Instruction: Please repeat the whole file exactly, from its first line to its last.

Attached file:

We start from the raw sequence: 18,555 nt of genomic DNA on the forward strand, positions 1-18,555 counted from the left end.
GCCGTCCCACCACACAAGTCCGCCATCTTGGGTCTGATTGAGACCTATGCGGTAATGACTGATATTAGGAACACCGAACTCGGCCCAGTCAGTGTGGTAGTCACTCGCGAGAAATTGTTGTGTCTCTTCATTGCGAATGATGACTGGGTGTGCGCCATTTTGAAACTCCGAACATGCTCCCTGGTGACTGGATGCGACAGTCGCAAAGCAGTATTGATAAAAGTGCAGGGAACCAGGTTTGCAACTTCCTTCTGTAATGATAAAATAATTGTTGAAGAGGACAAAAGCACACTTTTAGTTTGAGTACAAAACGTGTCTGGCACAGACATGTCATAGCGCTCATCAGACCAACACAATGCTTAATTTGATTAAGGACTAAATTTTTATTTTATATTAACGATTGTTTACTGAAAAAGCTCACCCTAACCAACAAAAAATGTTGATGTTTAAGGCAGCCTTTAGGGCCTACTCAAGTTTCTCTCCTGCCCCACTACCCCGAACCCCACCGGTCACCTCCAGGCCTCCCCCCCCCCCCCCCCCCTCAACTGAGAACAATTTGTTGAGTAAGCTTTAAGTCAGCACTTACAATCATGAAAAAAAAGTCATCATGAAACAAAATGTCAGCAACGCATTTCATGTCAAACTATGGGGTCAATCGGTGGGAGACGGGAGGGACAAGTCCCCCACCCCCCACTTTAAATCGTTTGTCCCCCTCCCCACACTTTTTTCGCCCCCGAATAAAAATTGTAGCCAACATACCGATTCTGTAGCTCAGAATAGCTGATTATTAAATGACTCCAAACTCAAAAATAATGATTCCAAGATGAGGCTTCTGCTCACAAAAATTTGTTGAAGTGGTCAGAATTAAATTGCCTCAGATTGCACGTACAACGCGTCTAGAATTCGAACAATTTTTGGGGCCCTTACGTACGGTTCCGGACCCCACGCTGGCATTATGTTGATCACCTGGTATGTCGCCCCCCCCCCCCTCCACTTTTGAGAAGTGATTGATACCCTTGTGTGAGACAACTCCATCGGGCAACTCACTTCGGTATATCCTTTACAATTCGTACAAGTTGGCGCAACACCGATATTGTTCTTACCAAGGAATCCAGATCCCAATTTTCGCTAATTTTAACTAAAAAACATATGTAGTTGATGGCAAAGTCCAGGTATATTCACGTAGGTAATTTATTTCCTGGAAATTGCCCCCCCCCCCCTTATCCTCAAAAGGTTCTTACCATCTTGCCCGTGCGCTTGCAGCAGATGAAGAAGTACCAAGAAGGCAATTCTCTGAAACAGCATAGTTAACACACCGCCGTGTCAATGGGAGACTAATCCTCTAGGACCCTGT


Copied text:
We start from the raw sequence: 18,555 nt of genomic DNA on the forward strand, positions 1-18,555 counted from the left end.
GCCGTCCCACCACACAAGTCCGCCATCTTGGGTCTGATTGAGACCTATGCGGTAATGACTGATATTAGGAACACCGAACTCGGCCCAGTCAGTGTGGTAGTCACTCGCGAGAAATTGTTGTGTCTCTTCATTGCGAATGATGACTGGGTGTGCGCCATTTTGAAACTCCGAACATGCTCCCTGGTGACTGGATGCGACAGTCGCAAAGCAGTATTGATAAAAGTGCAGGGAACCAGGTTTGCAACTTCCTTCTGTAATGATAAAATAATTGTTGAAGAGGACAAAAGCACACTTTTAGTTTGAGTACAAAACGTGTCTGGCACAGACATGTCATAGCGCTCATCAGACCAACACAATGCTTAATTTGATTAAGGACTAAATTTTTATTTTATATTAACGATTGTTTACTGAAAAAGCTCACCCTAACCAACAAAAAATGTTGATGTTTAAGGCAGCCTTTAGGGCCTACTCAAGTTTCTCTCCTGCCCCACTACCCCGAACCCCACCGGTCACCTCCAGGCCTCCCCCCCCCCCCCCCCCCTCAACTGAGAACAATTTGTTGAGTAAGCTTTAAGTCAGCACTTACAATCATGAAAAAAAAGTCATCATGAAACAAAATGTCAGCAACGCATTTCATGTCAAACTATGGGGTCAATCGGTGGGAGACGGGAGGGACAAGTCCCCCACCCCCCACTTTAAATCGTTTGTCCCCCTCCCCACACTTTTTTCGCCCCCGAATAAAAATTGTAGCCAACATACCGATTCTGTAGCTCAGAATAGCTGATTATTAAATGACTCCAAACTCAAAAATAATGATTCCAAGATGAGGCTTCTGCTCACAAAAATTTGTTGAAGTGGTCAGAATTAAATTGCCTCAGATTGCACGTACAACGCGTCTAGAATTCGAACAATTTTTGGGGCCCTTACGTACGGTTCCGGACCCCACGCTGGCATTATGTTGATCACCTGGTATGTCGCCCCCCCCCCCCTCCACTTTTGAGAAGTGATTGATACCCTTGTGTGAGACAACTCCATCGGGCAACTCACTTCGGTATATCCTTTACAATTCGTACAAGTTGGCGCAACACCGATATTGTTCTTACCAAGGAATCCAGATCCCAATTTTCGCTAATTTTAACTAAAAAACATATGTAGTTGATGGCAAAGTCCAGGTATATTCACGTAGGTAATTTATTTCCTGGAAATTGCCCCCCCCCCCCTTATCCTCAAAAGGTTCTTACCATCTTGCCCGTGCGCTTGCAGCAGATGAAGAAGTACCAAGAAGGCAATTCTCTGAAACAGCATAGTTAACACACCGCCGTGTCAATGGGAGACTAATCCTCTAGGACCCTGT